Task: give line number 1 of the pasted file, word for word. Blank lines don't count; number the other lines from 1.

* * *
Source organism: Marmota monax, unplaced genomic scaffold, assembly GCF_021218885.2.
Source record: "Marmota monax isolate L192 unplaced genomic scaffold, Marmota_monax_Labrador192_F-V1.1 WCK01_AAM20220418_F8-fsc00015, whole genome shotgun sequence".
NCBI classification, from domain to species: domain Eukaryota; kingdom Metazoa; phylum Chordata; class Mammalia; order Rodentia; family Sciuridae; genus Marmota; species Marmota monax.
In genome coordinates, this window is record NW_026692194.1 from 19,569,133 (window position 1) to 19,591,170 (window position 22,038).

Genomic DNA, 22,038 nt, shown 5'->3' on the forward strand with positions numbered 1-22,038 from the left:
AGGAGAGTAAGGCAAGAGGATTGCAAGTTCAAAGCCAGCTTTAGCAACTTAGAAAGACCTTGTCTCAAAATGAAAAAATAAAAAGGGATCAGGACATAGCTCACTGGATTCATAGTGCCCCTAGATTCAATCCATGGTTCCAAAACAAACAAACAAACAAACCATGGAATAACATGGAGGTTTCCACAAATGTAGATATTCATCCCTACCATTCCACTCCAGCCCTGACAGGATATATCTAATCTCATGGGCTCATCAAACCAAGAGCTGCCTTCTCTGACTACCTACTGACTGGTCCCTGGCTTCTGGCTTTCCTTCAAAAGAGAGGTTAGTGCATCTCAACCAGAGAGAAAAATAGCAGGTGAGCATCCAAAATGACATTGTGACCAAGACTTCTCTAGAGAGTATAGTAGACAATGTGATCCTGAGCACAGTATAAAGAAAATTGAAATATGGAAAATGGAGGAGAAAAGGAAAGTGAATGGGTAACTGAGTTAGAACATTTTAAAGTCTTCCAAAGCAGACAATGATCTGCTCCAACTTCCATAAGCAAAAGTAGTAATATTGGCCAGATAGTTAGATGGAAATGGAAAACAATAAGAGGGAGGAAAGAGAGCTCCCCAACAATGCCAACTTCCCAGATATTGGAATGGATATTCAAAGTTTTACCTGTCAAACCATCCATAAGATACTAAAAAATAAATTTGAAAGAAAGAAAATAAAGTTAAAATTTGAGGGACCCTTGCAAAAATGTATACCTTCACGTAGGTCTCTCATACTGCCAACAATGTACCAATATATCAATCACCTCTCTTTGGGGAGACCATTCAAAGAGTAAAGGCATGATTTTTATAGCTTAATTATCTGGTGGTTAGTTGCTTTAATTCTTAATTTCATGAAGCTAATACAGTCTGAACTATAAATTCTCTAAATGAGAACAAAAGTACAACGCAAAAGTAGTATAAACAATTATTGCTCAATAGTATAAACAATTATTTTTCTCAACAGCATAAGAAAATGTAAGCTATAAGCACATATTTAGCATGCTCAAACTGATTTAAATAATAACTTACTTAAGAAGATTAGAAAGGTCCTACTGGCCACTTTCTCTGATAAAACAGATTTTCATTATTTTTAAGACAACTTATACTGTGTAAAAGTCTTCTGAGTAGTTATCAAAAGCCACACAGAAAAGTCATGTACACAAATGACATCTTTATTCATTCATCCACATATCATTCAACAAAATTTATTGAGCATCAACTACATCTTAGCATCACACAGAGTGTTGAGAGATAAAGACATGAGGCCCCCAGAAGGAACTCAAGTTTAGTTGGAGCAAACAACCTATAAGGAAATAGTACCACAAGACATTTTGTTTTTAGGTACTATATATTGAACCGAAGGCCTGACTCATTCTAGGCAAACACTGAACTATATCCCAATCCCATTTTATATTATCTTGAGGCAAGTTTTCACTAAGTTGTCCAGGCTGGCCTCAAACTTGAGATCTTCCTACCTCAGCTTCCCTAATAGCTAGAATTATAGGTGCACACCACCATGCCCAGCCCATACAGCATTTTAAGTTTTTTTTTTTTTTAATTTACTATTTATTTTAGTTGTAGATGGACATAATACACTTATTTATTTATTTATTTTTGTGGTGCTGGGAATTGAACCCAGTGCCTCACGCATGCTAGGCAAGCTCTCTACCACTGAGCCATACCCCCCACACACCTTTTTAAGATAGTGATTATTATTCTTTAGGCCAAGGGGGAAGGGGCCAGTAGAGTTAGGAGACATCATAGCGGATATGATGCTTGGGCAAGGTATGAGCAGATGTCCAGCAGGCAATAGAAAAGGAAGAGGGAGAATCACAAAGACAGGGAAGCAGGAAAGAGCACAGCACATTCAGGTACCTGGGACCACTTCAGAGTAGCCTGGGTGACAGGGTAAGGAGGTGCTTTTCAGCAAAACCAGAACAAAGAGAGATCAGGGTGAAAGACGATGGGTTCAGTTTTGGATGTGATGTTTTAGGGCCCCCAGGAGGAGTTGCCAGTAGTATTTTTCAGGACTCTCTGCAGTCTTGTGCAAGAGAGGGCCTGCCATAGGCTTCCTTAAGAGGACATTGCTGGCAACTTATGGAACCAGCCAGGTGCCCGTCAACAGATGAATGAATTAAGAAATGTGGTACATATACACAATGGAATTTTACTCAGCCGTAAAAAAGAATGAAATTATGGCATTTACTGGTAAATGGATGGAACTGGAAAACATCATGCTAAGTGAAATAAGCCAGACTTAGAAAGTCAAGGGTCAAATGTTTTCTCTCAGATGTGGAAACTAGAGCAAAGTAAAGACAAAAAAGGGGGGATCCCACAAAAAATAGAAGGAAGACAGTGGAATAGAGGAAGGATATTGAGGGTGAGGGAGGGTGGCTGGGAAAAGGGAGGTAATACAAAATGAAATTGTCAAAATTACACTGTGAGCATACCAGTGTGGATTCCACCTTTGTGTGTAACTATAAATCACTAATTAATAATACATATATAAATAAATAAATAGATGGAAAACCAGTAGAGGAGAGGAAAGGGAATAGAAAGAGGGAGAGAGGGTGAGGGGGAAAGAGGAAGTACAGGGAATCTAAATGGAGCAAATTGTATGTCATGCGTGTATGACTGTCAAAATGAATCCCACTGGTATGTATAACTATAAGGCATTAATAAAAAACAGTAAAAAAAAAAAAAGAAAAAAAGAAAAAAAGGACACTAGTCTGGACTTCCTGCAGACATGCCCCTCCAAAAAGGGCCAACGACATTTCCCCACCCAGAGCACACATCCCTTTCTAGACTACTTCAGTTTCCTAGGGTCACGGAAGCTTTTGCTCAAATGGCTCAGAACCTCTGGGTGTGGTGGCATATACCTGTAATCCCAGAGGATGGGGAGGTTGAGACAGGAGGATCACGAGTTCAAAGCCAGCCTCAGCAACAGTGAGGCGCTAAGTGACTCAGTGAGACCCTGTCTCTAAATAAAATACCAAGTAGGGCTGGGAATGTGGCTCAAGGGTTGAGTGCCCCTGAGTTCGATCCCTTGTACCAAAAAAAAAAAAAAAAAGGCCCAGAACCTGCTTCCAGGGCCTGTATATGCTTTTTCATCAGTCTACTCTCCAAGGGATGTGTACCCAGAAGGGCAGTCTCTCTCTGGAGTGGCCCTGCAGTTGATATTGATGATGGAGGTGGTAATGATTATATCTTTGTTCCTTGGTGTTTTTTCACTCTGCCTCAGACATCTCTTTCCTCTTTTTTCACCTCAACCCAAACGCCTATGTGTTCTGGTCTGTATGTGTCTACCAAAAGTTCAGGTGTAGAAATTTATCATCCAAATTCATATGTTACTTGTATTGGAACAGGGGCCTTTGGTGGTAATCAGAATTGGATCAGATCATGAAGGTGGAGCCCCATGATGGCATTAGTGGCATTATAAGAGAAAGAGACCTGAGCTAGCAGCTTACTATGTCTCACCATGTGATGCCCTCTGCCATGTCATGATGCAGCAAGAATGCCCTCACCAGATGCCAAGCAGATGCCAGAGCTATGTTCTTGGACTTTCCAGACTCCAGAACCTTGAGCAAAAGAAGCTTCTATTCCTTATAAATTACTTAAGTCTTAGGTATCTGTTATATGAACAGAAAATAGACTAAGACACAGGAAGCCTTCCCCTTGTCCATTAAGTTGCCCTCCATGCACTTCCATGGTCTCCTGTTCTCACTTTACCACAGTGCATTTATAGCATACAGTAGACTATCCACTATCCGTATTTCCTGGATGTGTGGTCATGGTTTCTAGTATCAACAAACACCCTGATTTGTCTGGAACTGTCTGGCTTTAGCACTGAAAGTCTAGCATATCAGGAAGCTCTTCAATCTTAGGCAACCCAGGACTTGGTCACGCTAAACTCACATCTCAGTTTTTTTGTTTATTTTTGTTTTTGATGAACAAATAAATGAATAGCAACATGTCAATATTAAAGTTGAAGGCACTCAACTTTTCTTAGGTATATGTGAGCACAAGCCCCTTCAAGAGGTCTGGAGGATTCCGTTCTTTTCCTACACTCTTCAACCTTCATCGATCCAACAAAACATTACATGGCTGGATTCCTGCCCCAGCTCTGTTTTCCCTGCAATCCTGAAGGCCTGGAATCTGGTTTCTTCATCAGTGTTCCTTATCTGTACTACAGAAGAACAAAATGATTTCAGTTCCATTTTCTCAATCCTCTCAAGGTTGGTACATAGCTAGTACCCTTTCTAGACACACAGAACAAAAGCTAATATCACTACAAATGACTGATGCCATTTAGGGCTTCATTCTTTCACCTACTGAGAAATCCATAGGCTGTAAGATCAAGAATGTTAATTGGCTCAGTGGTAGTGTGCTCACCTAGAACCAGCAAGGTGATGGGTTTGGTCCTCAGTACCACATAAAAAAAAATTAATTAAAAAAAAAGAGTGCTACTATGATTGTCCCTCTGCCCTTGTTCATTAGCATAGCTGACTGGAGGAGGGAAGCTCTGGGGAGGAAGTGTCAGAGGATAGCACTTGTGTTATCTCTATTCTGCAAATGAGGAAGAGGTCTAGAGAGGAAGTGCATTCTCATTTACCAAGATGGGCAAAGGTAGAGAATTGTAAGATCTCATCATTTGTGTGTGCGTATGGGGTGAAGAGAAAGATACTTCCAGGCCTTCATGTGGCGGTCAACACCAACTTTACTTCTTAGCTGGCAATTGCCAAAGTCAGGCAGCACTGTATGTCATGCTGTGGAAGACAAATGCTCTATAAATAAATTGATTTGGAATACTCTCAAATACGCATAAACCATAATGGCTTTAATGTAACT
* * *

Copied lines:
Source organism: Marmota monax, unplaced genomic scaffold, assembly GCF_021218885.2.